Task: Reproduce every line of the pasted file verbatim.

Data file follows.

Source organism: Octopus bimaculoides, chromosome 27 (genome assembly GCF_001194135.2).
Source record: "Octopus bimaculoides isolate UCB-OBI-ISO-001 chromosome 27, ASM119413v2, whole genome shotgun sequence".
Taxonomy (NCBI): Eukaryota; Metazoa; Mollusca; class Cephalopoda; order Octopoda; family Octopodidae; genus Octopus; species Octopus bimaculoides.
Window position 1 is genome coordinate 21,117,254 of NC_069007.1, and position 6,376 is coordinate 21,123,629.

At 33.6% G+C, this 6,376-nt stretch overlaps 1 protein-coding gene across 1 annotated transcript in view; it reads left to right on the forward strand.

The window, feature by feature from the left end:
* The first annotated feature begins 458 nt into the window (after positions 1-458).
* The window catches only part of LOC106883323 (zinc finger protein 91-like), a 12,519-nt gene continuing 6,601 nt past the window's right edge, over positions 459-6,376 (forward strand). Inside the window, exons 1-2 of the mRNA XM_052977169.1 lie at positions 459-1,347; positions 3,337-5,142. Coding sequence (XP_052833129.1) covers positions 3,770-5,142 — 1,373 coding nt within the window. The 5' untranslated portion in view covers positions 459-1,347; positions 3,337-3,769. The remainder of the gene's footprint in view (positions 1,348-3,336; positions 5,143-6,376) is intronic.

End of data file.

Source organism: Octopus bimaculoides, chromosome 27 (genome assembly GCF_001194135.2).
Source record: "Octopus bimaculoides isolate UCB-OBI-ISO-001 chromosome 27, ASM119413v2, whole genome shotgun sequence".
Taxonomy (NCBI): Eukaryota; Metazoa; Mollusca; class Cephalopoda; order Octopoda; family Octopodidae; genus Octopus; species Octopus bimaculoides.
Window position 1 is genome coordinate 21,117,254 of NC_069007.1, and position 6,376 is coordinate 21,123,629.

At 33.6% G+C, this 6,376-nt stretch overlaps 1 protein-coding gene across 1 annotated transcript in view; it reads left to right on the forward strand.

The window, feature by feature from the left end:
* The first annotated feature begins 458 nt into the window (after positions 1-458).
* The window catches only part of LOC106883323 (zinc finger protein 91-like), a 12,519-nt gene continuing 6,601 nt past the window's right edge, over positions 459-6,376 (forward strand). Inside the window, exons 1-2 of the mRNA XM_052977169.1 lie at positions 459-1,347; positions 3,337-5,142. Coding sequence (XP_052833129.1) covers positions 3,770-5,142 — 1,373 coding nt within the window. The 5' untranslated portion in view covers positions 459-1,347; positions 3,337-3,769. The remainder of the gene's footprint in view (positions 1,348-3,336; positions 5,143-6,376) is intronic.